When it comes to building wealth, what you don't do can be as important as what you do. Growth investors can save a lot of money by avoiding these five common blunders.
Fixating on price.
We all have a tendency to anchor ourselves to past reference points. People will often look at stocks that have reached new 52-week highs and conclude the shares must be too expensive simply because they're no longer as cheap as they once were.
The reality is that the best-performing stocks have a tendency to constantly hit new highs over a number of years – that's why they are the best-performing stocks. So if you dismiss all stocks that are at new highs you're closing your mind to the biggest winners.
Selling too early.
Let your winners run. People will often sell a stock simply because they have made a quick gain on it. They want to lock in their profits.
My advice? Don't sell a stock until the reason you bought it is no longer true.
I learned this lesson first hand. Around 2003, early in my career as a Bay Street analyst, I bought Apple Inc. for the first time. The company was well into its iPod boom but had yet to unveil the iPhone and iPad. I sold the stock after a quick 50-per-cent gain, simply because I had made a great profit.
I eventually bought the stock again when the iPhone was announced in 2007. This time I had a long-term perspective in mind. Despite Apple's big drop recently, I'm up 160 per cent on my stock, which is 17 per cent annualized. Not bad.
But it could have been a lot better. If I had just stuck with my initial investment from 2003 I'd be up about 23 times more than I am now. My initial $10,000 investment in Apple would be worth about $600,000.
Becoming emotionally attached to a stock.
Investments don't always work out. We all make mistakes. The real problem is that it's easy to become emotionally attached to a stock.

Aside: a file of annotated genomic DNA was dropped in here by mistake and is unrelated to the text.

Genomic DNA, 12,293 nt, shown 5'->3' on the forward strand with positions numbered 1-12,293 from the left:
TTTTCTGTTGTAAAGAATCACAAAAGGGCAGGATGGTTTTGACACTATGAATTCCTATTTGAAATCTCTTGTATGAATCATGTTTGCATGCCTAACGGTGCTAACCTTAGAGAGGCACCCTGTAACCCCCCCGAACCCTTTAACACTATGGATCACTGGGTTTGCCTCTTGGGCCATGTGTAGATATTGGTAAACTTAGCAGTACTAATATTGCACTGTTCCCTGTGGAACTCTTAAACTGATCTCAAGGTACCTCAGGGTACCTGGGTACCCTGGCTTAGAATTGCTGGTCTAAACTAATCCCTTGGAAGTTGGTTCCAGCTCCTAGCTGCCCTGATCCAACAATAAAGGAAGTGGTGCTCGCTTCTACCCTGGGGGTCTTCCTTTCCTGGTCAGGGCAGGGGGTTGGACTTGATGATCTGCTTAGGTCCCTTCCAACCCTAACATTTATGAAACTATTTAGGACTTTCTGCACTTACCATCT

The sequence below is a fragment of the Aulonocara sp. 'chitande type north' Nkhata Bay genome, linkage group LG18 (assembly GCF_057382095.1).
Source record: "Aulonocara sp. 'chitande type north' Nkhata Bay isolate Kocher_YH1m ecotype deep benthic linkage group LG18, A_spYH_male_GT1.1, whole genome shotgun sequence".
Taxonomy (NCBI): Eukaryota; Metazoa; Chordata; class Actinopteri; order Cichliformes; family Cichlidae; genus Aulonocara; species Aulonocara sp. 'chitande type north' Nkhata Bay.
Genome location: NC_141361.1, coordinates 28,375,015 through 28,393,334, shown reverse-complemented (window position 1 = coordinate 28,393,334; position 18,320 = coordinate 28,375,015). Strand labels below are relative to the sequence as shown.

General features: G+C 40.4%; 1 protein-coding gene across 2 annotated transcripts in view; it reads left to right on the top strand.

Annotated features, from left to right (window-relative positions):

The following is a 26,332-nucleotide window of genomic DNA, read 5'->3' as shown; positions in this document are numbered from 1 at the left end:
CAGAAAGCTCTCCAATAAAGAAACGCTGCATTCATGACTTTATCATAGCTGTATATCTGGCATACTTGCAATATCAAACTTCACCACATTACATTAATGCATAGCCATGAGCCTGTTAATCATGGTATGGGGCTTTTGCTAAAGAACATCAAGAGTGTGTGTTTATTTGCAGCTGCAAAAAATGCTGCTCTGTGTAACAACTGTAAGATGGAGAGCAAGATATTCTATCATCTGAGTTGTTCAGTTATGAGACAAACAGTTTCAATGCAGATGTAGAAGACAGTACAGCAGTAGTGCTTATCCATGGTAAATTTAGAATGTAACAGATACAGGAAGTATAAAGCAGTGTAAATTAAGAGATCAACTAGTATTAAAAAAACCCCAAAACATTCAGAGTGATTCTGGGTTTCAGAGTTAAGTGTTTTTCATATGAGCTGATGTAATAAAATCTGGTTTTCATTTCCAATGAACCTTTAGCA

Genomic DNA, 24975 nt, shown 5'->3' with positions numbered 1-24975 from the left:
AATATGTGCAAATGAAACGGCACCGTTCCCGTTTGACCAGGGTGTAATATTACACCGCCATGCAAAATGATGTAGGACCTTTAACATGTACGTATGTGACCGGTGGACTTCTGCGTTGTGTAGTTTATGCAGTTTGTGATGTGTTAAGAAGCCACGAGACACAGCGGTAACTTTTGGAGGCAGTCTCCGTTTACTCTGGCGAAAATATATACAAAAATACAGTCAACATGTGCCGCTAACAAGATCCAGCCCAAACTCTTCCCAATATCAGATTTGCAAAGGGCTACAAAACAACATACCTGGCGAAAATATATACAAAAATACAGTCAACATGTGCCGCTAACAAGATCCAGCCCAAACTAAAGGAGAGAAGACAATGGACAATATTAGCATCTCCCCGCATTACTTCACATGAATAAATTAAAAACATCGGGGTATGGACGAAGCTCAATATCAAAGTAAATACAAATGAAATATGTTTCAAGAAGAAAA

When this happens, we develop tunnel vision; we focus on a small area of the business that supports our view rather than zooming out and seeing the big picture.
Professionals are even more prone than do-it-yourselfers to fall into this trap. In his wonderful book, Influence: The Psychology of Persuasion, Dr. Robert Cialdini says people who make public statements about a belief will develop a stronger conviction that the belief must be true.
So an analyst or portfolio manager who argues his point publicly will tend to have an especially tough time backing down from that view. It's about human behaviour, not intelligence.
Thinking your opinion is the one that matters.
People have a tendency to spend too much time considering only their own perspective.
When you do this as an investor you can easily form conclusions based solely on how you see a product or service fitting into your own life. If you're addicted to all of the latest television series, Netflix may not be appealing to you and you could easily find yourself arguing how useless the service is.
The evidence, though, says something completely different. Netflix's subscriber base keeps growing.
Is everyone else just plain stupid? Probably not. Always follow the evidence rather than get stuck looking only at your personal use for a product or service.
Investing in what you don't understand.
I'm a technology geek. I love this stuff. I understand the trends. Consequently, I'm comfortable investing my money based upon those trends.
But you won't catch me investing in the latest biotech company. I don't know much about the sector, and I couldn't tell you anything about how to analyze the next potential blockbuster drug.
Stick to what you enjoy. Chances are you'll understand the stocks in those industries better than others. You'll be more likely to listen to conference calls and read company press releases. It won't feel like work to you because it's actually fun. And best of all, your chances of making a big mistake will go down.